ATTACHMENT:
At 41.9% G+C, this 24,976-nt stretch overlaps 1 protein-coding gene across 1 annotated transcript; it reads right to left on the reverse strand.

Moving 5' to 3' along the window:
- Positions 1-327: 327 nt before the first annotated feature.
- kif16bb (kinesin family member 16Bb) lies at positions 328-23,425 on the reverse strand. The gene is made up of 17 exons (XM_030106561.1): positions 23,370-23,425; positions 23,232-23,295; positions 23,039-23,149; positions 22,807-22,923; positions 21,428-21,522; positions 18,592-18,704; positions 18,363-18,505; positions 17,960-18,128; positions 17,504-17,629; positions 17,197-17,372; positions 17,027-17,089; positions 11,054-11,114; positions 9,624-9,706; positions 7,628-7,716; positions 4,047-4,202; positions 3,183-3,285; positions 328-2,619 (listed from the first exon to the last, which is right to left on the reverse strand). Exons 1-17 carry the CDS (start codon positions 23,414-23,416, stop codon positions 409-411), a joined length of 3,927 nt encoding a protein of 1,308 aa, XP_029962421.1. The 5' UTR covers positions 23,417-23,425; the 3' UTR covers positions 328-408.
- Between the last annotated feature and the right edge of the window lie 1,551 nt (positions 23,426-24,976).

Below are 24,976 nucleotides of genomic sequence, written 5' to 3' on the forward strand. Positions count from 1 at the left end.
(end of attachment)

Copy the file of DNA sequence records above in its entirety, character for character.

At 41.9% G+C, this 24,976-nt stretch overlaps 1 protein-coding gene across 1 annotated transcript; it reads right to left on the reverse strand.

Moving 5' to 3' along the window:
- Positions 1-327: 327 nt before the first annotated feature.
- kif16bb (kinesin family member 16Bb) lies at positions 328-23,425 on the reverse strand. The gene is made up of 17 exons (XM_030106561.1): positions 23,370-23,425; positions 23,232-23,295; positions 23,039-23,149; positions 22,807-22,923; positions 21,428-21,522; positions 18,592-18,704; positions 18,363-18,505; positions 17,960-18,128; positions 17,504-17,629; positions 17,197-17,372; positions 17,027-17,089; positions 11,054-11,114; positions 9,624-9,706; positions 7,628-7,716; positions 4,047-4,202; positions 3,183-3,285; positions 328-2,619 (listed from the first exon to the last, which is right to left on the reverse strand). Exons 1-17 carry the CDS (start codon positions 23,414-23,416, stop codon positions 409-411), a joined length of 3,927 nt encoding a protein of 1,308 aa, XP_029962421.1. The 5' UTR covers positions 23,417-23,425; the 3' UTR covers positions 328-408.
- Between the last annotated feature and the right edge of the window lie 1,551 nt (positions 23,426-24,976).

Below are 24,976 nucleotides of genomic sequence, written 5' to 3' on the forward strand. Positions count from 1 at the left end.